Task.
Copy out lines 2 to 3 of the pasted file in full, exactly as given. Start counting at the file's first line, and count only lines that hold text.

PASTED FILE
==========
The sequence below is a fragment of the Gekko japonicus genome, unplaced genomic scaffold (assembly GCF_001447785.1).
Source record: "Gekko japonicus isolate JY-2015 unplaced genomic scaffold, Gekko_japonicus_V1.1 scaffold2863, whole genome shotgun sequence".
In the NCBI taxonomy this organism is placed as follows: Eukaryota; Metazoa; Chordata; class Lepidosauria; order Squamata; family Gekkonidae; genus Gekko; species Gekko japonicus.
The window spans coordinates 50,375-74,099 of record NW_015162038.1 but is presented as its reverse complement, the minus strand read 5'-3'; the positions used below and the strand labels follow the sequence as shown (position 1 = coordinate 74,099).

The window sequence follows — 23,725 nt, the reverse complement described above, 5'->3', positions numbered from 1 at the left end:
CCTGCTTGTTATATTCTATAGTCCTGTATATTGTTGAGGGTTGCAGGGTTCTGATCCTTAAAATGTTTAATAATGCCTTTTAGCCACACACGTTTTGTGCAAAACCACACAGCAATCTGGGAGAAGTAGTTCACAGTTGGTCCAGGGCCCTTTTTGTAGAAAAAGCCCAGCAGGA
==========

Source record: "Gekko japonicus isolate JY-2015 unplaced genomic scaffold, Gekko_japonicus_V1.1 scaffold2863, whole genome shotgun sequence".
In the NCBI taxonomy this organism is placed as follows: Eukaryota; Metazoa; Chordata; class Lepidosauria; order Squamata; family Gekkonidae; genus Gekko; species Gekko japonicus.